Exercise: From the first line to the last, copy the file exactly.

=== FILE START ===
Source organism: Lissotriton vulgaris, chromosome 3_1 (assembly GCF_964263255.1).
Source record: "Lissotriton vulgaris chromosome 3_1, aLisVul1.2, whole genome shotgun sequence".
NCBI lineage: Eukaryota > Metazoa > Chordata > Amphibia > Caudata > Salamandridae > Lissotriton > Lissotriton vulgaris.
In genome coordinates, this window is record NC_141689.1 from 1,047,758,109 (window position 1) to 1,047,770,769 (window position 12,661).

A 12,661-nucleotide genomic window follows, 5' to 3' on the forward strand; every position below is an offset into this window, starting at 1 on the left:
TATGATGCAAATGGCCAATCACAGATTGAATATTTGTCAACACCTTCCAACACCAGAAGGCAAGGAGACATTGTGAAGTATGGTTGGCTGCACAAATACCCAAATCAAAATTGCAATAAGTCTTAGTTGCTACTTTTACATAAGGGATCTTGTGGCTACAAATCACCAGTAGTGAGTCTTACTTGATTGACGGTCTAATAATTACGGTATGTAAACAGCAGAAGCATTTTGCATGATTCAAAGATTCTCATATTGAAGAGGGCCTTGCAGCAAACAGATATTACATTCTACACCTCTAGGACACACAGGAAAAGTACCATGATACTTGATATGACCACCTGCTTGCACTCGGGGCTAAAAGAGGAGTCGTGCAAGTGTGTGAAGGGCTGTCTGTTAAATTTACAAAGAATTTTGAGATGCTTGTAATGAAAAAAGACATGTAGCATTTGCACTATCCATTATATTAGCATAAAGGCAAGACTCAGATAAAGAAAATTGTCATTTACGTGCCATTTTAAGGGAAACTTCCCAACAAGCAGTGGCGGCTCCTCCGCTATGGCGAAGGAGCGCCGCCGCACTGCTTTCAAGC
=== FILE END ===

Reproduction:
Source organism: Lissotriton vulgaris, chromosome 3_1 (assembly GCF_964263255.1).
Source record: "Lissotriton vulgaris chromosome 3_1, aLisVul1.2, whole genome shotgun sequence".
NCBI lineage: Eukaryota > Metazoa > Chordata > Amphibia > Caudata > Salamandridae > Lissotriton > Lissotriton vulgaris.
In genome coordinates, this window is record NC_141689.1 from 1,047,758,109 (window position 1) to 1,047,770,769 (window position 12,661).

A 12,661-nucleotide genomic window follows, 5' to 3' on the forward strand; every position below is an offset into this window, starting at 1 on the left:
TATGATGCAAATGGCCAATCACAGATTGAATATTTGTCAACACCTTCCAACACCAGAAGGCAAGGAGACATTGTGAAGTATGGTTGGCTGCACAAATACCCAAATCAAAATTGCAATAAGTCTTAGTTGCTACTTTTACATAAGGGATCTTGTGGCTACAAATCACCAGTAGTGAGTCTTACTTGATTGACGGTCTAATAATTACGGTATGTAAACAGCAGAAGCATTTTGCATGATTCAAAGATTCTCATATTGAAGAGGGCCTTGCAGCAAACAGATATTACATTCTACACCTCTAGGACACACAGGAAAAGTACCATGATACTTGATATGACCACCTGCTTGCACTCGGGGCTAAAAGAGGAGTCGTGCAAGTGTGTGAAGGGCTGTCTGTTAAATTTACAAAGAATTTTGAGATGCTTGTAATGAAAAAAGACATGTAGCATTTGCACTATCCATTATATTAGCATAAAGGCAAGACTCAGATAAAGAAAATTGTCATTTACGTGCCATTTTAAGGGAAACTTCCCAACAAGCAGTGGCGGCTCCTCCGCTATGGCGAAGGAGCGCCGCCGCACTGCTTTCAAGC